science

if it moves fuck it

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In a mossy forest in the western Andes of Ecuador, a small, cocoa-brown bird with a red crown sings from a slim perch. […] Three rival birds call back in rapid response. […] They are singing with their wings, and their potential mates seem to find the sound very alluring. […]

This is an evolutionary innovation — a whole new way to sing. But the evolutionary mechanism behind this novelty is not adaptation by natural selection, in which only those who survive pass on their genes, allowing the species to become better adapted to its environment over time. Rather, it is sexual selection by mate choice, in which individuals pass on their genes only if they’re chosen as mates. From the peacock’s tail to the haunting melodies of the wood thrush, mate choice is responsible for much of the beauty in the natural world.

Most biologists believe that these mechanisms always work in concert — that sex appeal is the sign of an objectively better mate, one with better genes or in better condition. But the wing songs of the club-winged manakin provide new insights that contradict this conventional wisdom. Instead of ensuring that organisms are on an inexorable path to self-improvement, mate choice can drive a species into what I call maladaptive decadence — a decline in survival and fecundity of the entire species. It may even lead to extinction.

{ NYT | Continue reading }

art { Cy Twombly, Achilles Mourning the Death of Patroclus, 1962 }

Life offers second chances, it’s called tomorrow

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Simulation suggests 68 percent of the universe may not actually exist

According to the Lambda Cold Dark Matter (Lambda-CDM) model, which is the current accepted standard for how the universe began and evolved, the ordinary matter we encounter every day only makes up around five percent of the universe’s density, with dark matter comprising 27 percent, and the remaining 68 percent made up of dark energy, a so-far theoretical force driving the expansion of the universe. But a new study has questioned whether dark energy exists at all, citing computer simulations that found that by accounting for the changing structure of the cosmos, the gap in the theory, which dark energy was proposed to fill, vanishes.

{ New Atlas | Continue reading }

art { Portia Munson, Her Coffin, 2016 }

No one speaks English, and everything’s broken


As men are generally more short-term oriented in their sexuality than women, and given that cigarette and alcohol use are still considered masculine behaviors, we explored if female smoking and drinking can function as a short-term mating strategy. […]

The experiment showed that young men perceive women who use cigarettes and alcohol as being more sexually unrestricted. Furthermore, tobacco and (especially) alcohol use brought some short-term attractiveness benefits to women. In short-term mating contexts, drinking enhanced women’s attractiveness, whereas occasional smoking was found equally desirable as not smoking. However, in long-term mating contexts, frequent drinking and all smoking behavior harmed women’s desirability.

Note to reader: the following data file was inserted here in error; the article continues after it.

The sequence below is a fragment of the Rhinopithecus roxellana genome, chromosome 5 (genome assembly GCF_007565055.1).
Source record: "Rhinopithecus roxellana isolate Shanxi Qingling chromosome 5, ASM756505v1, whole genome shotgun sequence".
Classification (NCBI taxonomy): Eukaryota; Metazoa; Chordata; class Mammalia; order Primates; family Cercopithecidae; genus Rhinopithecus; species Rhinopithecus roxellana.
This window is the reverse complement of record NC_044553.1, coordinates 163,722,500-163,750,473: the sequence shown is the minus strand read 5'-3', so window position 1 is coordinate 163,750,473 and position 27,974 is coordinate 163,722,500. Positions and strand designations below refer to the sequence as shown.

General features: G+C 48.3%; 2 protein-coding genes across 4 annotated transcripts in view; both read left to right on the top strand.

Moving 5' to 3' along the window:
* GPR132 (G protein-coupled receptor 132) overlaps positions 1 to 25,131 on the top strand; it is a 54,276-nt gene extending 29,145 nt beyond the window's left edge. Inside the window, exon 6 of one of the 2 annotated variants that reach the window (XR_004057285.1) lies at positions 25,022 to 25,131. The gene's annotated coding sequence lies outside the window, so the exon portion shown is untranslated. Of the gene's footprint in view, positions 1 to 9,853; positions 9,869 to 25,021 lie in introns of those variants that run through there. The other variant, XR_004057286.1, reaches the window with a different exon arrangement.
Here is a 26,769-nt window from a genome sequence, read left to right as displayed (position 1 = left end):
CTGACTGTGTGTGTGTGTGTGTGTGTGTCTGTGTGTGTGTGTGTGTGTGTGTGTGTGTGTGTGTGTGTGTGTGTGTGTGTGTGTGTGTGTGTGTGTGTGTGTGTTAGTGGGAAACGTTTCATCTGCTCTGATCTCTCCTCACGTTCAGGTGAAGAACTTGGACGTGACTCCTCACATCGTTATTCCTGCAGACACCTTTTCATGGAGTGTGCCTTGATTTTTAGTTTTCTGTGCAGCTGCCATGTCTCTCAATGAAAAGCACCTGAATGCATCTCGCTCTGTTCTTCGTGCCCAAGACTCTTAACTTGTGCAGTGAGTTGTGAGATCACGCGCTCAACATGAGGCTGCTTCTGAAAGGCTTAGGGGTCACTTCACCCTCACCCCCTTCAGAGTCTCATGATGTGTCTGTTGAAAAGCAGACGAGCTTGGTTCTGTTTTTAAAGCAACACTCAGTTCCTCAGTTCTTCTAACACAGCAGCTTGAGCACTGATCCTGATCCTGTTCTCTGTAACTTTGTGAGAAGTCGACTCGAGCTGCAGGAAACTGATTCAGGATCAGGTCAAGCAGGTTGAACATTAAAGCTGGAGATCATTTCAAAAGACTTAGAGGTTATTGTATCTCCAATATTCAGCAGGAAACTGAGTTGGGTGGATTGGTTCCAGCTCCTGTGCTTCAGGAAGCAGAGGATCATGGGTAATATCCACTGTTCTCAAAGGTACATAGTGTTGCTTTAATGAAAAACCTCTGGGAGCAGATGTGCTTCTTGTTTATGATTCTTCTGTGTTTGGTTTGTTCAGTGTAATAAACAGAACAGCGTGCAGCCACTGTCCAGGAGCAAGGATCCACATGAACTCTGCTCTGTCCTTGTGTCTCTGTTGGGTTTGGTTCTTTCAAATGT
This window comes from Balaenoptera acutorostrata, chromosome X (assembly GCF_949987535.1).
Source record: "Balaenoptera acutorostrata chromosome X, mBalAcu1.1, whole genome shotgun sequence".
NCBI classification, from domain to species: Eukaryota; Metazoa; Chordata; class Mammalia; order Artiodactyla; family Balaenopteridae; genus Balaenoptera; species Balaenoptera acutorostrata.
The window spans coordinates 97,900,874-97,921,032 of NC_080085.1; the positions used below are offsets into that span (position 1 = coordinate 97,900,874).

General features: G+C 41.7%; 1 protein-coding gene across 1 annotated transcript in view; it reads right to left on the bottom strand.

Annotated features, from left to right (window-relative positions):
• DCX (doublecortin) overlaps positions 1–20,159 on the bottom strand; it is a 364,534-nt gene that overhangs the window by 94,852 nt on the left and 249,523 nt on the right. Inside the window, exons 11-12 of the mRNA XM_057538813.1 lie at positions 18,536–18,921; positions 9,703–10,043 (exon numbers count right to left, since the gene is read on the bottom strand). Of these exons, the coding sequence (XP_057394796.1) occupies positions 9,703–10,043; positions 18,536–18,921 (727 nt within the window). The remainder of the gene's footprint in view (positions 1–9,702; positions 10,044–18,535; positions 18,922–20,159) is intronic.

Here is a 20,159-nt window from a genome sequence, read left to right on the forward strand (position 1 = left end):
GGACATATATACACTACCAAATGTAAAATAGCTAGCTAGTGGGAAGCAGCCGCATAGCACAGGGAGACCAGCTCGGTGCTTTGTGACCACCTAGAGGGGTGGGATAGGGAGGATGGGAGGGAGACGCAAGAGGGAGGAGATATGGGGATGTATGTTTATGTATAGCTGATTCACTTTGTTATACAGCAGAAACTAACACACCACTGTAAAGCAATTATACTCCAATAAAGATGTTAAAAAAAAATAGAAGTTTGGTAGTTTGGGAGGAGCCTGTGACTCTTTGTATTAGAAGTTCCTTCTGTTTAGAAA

{ Evolutionary Psychology | Continue reading }

art { Edvard Munch, Girls on the Bridge, 1902 }

Your air in my lungs

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People are often the most aggressive against the people to whom they are closest—intimate partners. Intimate partner violence might be partly a result of poor self-control. Self-control of aggressive impulses requires energy, and much of this energy is provided by glucose derived from the food we eat. We measured glucose levels in 107 married couples over 21 days. To measure aggressive impulses, participants stuck 0–51 pins into a voodoo doll that represented their spouse each night, depending how angry they were with their spouse. To measure aggression, participants blasted their spouse with loud noise through headphones. Participants who had lower glucose levels stuck more pins into the voodoo doll and blasted their spouse with louder and longer noise blasts.

{ PNAS | PDF }

art { Sergei Eisenstein. Untitled, c. 1931 }

‘When people are free to do as they please, they usually imitate each other.’ –Eric Hoffer

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The ability to choose should let people create more enjoyable experiences. However, in a set of 5 studies, people who chose repeatedly during ongoing consumption exhibited a greater drop in enjoyment compared with those who received a series of random selections from the same set of liked stimuli.

{ American Psychology Association | Continue reading }

related { This questionnaire was designed to test your ability to choose at random }

‘The second half of a man’s life is made up of nothing but the habits he has acquired during the first half.’ –Dostoyevsky

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When you’re doing two things at once – like listening to the radio while driving – your brain organizes itself into two, functionally independent networks, almost as if you temporarily have two brains. That’s according to a fascinating new study from University of Wisconsin-Madison neuroscientists Shuntaro Sasai and colleagues.

{ Neuroskeptic | Continue reading }

art { Harri Peccinotti }

yesterday never comes back